Physics is the most fundamental of all sciences. At WPI, we encourage the curiosity physicists have about how the world works by giving them the resources and the tools to further the study of the nature and properties of matter and energy. Physicists are problem solvers. They are always looking for new ways to approach questions and challenges and develop solutions based on our observations and experimentations.
We want students to follow their passions so a physics degree from WPI is apt to look different for each person. The program is structured so you can take the path that appeals to your natural curiosity. Through project work, students explore everything from developing more protective equipment for athletes to exploring nanoparticles. Students in our specialized master’s in physics education program work in classrooms to improve physics education and teaching methods.
WPI’s world-renowned faculty members inspire both undergraduate and graduate students to become engaged in research projects—which often leads to students making important contributions and writing articles for research journals before graduation. Our faculty works collaboratively with students across disciplines, making discoveries in nuclear and particle physics, modern and classical optics, statistical and solid state physics, electromagnetism, and astrophysics.
Audrey Carlan ’57 earned a master’s degree in physics as WPI’s first female graduate student. She proudly received her honorary doctorate in May 2017 after being greeted by a standing ovation from her fellow graduates.
Physics professor David Medich and student Benjamin Dringoli '17 are among more than a dozen members of the WPI scientific community who shared what being a scientist means to them.
June 14, 2017
The Annual Goddard Cup - Water Rocket Competition is hosted by the Department of Physics and honors the legacy of Robert Goddard at WPI.
This event is open to middle to high school student teams. We look forward to you joining us in striving for the Cup!
Now is the time to start planning for enriching pre-collegiate summer STEM programs hosted by the Department of Physics. Registration for our various programs opens on February 4, 2017. Students of many ages are invited to find out why STEM fields are so exciting and how they can turn their interests into a career.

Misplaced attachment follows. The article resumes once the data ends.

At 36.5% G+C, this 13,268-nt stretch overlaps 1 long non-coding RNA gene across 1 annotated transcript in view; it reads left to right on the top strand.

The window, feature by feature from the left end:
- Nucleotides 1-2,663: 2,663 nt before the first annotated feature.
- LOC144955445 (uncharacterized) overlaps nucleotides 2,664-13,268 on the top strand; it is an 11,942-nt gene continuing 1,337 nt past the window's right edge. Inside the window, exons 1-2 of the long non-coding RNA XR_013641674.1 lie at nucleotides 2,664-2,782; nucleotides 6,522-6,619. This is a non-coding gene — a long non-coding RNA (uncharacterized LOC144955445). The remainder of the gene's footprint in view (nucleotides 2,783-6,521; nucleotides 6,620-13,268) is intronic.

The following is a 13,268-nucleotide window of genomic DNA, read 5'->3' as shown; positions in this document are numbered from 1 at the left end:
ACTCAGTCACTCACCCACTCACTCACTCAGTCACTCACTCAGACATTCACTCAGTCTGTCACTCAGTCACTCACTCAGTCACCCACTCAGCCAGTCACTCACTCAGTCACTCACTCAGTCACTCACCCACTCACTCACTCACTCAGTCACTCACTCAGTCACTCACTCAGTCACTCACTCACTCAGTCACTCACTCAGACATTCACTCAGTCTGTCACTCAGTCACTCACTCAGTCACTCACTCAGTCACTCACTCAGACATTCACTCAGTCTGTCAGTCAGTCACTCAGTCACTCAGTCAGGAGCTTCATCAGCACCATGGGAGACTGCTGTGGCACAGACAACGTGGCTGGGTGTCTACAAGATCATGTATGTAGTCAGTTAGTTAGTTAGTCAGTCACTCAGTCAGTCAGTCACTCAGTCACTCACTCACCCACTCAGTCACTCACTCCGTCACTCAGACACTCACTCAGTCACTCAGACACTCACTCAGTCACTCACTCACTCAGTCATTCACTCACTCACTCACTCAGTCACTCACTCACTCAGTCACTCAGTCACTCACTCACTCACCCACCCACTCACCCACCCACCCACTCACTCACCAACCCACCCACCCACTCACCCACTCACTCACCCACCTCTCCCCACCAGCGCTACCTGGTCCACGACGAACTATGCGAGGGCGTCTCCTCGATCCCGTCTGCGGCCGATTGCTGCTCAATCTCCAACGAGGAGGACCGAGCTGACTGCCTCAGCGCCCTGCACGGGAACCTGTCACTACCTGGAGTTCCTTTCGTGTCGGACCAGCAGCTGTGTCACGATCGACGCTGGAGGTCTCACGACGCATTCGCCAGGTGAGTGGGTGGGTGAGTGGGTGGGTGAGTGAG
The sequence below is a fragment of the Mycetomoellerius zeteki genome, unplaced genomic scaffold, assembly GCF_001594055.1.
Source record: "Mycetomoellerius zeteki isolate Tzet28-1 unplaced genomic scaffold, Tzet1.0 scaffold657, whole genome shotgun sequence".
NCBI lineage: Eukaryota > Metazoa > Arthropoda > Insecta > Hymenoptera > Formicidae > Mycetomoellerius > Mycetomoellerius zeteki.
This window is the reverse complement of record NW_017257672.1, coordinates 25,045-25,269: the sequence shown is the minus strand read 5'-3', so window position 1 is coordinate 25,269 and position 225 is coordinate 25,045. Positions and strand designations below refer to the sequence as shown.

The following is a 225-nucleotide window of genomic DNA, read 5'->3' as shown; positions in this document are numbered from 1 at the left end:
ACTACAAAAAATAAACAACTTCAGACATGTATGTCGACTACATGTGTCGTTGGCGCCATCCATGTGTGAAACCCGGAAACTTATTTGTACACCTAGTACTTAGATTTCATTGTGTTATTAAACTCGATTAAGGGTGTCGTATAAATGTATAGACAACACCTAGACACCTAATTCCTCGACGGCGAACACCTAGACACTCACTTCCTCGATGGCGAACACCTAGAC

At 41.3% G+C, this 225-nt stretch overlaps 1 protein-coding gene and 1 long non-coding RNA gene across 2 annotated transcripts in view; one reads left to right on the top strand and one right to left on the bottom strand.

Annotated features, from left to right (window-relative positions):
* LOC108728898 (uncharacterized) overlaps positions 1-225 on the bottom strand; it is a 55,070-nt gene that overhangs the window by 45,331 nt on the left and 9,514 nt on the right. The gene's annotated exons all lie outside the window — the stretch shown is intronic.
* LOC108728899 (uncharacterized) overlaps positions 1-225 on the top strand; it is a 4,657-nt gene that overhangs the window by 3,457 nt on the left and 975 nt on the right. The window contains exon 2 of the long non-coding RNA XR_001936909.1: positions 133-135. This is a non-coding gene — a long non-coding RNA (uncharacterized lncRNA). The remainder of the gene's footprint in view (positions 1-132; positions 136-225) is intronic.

SPARK is for rising 4th, 5th, and 6th graders.
IGNITE is for rising 7th and 8th graders.
LAUNCH is for rising 9th and 10th graders.
Frontiers is an on-campus residential program for rising 11th and 12th graders.
The Department of Physics also hosts summer programs for Girls Inc. Eureka!® -- a year-round STEM-focused cohort program for girls in 8th through 12th grades.
The Physics PhD Launch Program has been postponed. Contact department head Doug Petkie at firstname.lastname@example.org for more information.
Interested in applying to a doctoral program in physics? Take the first step in an academic career in physics with the Physics PhD launch program at WPI. This program helps juniors and seniors prepare competitive graduate school applications. Women and traditionally underrepresented minorities are encouraged to apply. Space is limited and admission to the workshop is competitive.
The Physics PhD Launch flyer offers more information and details about the program.
At WPI, our curriculum empowers students to explore what physics means to them—and allows them to follow their passion. Germano Iannacchione, physics professor, explains:
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Physicists are some of the best problem solvers, so their career opportunities are vast. Graduates often move into research, academic, or management positions in fields ranging from medical to aerospace to power generation.
If students need help with physics coursework, they can receive additional assistance at our many Physics Help Sessions. Please look at the Physics Help Schedule (PDF) to find a time that fits your schedule.
WPI Physics professor David Medich discussed the four-day international radiation protection forum at WPI. “Every type of medical imaging test has a purpose and, if not done properly, you will not get the information you need,” he said.